Environment Department Papers

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These discussion papers are produced primarily by the Environment Department, on occasion jointly with other departments. Papers in this series are not formal publications of the World Bank. They are circulated to encourage thought and discussion. The use and citation of this paper should take this into account. The views expressed are those of the authors and should not be attributed to the World Bank.

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    Poverty Reduction Strategies and Environment : A Review of 40 Interim and Full Poverty Reduction Strategy Papers (PRSPs)
    (World Bank, Washington, DC, 2002-06) Bojo, Jan; Reddy, Rama Chandra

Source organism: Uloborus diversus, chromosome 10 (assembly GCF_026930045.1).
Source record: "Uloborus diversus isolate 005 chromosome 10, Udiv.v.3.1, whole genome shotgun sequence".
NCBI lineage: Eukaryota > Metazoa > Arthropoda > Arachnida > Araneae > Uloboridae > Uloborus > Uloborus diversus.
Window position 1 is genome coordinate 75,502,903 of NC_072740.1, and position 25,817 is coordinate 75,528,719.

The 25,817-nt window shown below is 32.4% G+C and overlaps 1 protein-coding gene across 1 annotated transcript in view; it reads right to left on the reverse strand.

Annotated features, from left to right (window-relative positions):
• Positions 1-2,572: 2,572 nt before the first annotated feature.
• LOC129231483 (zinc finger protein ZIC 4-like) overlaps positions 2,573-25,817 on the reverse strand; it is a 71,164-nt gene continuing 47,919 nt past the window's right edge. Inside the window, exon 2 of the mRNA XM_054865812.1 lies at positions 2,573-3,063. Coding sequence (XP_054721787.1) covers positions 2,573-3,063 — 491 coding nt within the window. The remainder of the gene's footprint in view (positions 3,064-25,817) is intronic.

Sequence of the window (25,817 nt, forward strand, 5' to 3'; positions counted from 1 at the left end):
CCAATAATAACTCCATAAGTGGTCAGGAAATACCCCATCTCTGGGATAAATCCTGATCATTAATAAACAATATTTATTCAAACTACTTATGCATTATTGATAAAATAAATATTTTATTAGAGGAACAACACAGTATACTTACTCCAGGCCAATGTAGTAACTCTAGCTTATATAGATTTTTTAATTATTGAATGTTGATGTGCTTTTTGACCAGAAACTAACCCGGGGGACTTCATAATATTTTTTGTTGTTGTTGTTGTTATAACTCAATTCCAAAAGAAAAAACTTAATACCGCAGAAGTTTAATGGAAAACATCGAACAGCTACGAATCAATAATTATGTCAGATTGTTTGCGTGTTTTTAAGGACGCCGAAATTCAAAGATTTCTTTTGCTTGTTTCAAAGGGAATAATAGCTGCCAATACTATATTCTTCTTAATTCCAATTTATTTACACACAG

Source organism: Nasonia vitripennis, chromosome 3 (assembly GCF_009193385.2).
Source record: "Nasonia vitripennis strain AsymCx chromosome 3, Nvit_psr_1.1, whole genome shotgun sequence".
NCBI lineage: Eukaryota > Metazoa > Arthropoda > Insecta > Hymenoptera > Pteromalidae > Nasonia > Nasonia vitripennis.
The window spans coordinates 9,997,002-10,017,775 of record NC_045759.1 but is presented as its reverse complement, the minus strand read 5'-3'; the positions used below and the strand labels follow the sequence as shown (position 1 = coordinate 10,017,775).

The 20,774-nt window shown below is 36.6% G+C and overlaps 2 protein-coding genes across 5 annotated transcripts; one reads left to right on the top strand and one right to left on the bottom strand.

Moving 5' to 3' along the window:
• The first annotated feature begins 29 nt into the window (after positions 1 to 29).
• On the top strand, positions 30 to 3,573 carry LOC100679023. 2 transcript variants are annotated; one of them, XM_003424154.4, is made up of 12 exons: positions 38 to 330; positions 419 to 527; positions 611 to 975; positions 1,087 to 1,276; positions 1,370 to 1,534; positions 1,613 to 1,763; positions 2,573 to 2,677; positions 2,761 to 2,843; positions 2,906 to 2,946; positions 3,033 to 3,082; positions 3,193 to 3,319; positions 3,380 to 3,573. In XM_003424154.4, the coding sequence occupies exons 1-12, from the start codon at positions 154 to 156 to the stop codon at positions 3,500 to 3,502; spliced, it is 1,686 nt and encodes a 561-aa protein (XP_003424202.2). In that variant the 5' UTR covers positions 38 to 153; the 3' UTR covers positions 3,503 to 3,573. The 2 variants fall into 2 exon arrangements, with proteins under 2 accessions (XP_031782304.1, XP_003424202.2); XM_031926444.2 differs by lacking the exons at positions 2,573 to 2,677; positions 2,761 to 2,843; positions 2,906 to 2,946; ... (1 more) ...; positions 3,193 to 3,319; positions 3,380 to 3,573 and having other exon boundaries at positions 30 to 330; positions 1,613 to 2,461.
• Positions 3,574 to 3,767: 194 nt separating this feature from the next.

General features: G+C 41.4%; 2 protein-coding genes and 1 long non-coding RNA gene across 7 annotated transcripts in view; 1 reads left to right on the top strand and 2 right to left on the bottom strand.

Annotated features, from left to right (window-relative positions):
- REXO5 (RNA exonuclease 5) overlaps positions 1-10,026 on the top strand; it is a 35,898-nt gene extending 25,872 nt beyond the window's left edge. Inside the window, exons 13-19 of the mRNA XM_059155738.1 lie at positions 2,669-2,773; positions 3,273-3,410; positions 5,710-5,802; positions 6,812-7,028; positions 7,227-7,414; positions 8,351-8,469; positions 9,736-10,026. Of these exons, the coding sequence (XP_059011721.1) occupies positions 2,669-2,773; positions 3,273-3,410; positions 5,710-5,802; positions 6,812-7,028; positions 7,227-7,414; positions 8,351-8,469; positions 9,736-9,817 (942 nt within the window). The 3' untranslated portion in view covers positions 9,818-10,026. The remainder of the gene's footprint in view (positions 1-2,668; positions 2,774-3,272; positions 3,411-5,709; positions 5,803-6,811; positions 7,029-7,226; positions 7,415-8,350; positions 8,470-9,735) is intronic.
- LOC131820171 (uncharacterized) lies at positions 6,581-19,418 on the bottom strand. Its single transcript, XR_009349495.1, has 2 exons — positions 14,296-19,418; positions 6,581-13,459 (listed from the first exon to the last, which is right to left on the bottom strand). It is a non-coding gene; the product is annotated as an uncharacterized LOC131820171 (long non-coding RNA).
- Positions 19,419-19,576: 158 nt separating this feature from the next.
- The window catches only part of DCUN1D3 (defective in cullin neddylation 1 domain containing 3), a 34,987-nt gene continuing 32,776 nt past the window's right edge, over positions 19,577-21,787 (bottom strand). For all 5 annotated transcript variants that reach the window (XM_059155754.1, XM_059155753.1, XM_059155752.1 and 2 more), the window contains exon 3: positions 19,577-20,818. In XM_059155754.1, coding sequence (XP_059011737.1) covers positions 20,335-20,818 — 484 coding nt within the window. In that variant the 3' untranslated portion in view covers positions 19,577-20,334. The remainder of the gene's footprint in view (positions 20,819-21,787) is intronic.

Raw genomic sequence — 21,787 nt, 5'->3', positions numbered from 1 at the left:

This review systematically assesses the focus of Poverty Reduction Strategy Papers (PRSPs) on environment-related issues. A total of 40 Interim and full PRSPs from countries in Africa, Latin America and Eastern Europe, the Middle East, Central and East Asia are reviewed. Four major questions: are posed: (i) What issues of environmental concerns and opportunities are identified in the PRSPs?; (ii) To what extent are poverty-environment causal links analyzed?; (iii) To what extent are environmental management responses and indicators put in place as part of the poverty reduction efforts?; and (iv) To what extent has the design and documentation of the process allowed for mainstreaming the environment? The review finds:: There is considerable variation across countries in the degree of mainstreaming: from a high score of 2.2 (Mozambique) to a low of 0.3 (Sao Tome Principe). Scores indicate the approximate level of attention given to environmental matters in the PRSPs. Some variation across countries is legitimate and to be expected, but there is no reason to believe that the lower scoring countries are free from concerns of environmental health and natural resources degradation linked to poverty. Finally, it should be recalled that a PRSP is only the written expression of an underlying and still emerging process of participation and implementation. What ultimately matters are the results on the ground, which cannot be evaluated across 40 countries at this point in time.